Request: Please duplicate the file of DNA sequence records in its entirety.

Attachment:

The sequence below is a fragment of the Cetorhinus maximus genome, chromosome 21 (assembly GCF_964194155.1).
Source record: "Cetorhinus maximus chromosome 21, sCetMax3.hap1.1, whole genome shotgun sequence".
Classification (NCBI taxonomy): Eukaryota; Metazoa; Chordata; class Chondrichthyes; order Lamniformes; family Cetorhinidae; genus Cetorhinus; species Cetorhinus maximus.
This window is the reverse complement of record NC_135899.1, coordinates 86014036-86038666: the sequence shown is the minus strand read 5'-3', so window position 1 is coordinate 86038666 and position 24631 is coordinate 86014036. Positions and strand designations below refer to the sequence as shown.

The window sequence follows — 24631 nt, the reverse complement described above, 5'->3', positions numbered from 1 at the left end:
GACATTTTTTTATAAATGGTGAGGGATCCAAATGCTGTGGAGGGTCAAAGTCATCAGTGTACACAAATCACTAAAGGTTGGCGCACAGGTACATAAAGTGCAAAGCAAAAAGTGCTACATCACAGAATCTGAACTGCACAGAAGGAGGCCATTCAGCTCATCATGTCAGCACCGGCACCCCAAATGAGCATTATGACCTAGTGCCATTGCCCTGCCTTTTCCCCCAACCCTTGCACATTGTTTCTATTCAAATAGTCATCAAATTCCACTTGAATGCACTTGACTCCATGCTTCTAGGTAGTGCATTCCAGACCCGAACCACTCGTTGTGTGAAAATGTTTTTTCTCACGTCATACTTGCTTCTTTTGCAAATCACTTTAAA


The sequence below is a fragment of the Cetorhinus maximus genome, chromosome 21 (assembly GCF_964194155.1).
Source record: "Cetorhinus maximus chromosome 21, sCetMax3.hap1.1, whole genome shotgun sequence".
Classification (NCBI taxonomy): Eukaryota; Metazoa; Chordata; class Chondrichthyes; order Lamniformes; family Cetorhinidae; genus Cetorhinus; species Cetorhinus maximus.
This window is the reverse complement of record NC_135899.1, coordinates 86014036-86038666: the sequence shown is the minus strand read 5'-3', so window position 1 is coordinate 86038666 and position 24631 is coordinate 86014036. Positions and strand designations below refer to the sequence as shown.

The window sequence follows — 24631 nt, the reverse complement described above, 5'->3', positions numbered from 1 at the left end:
GACATTTTTTTATAAATGGTGAGGGATCCAAATGCTGTGGAGGGTCAAAGTCATCAGTGTACACAAATCACTAAAGGTTGGCGCACAGGTACATAAAGTGCAAAGCAAAAAGTGCTACATCACAGAATCTGAACTGCACAGAAGGAGGCCATTCAGCTCATCATGTCAGCACCGGCACCCCAAATGAGCATTATGACCTAGTGCCATTGCCCTGCCTTTTCCCCCAACCCTTGCACATTGTTTCTATTCAAATAGTCATCAAATTCCACTTGAATGCACTTGACTCCATGCTTCTAGGTAGTGCATTCCAGACCCGAACCACTCGTTGTGTGAAAATGTTTTTTCTCACGTCATACTTGCTTCTTTTGCAAATCACTTTAAA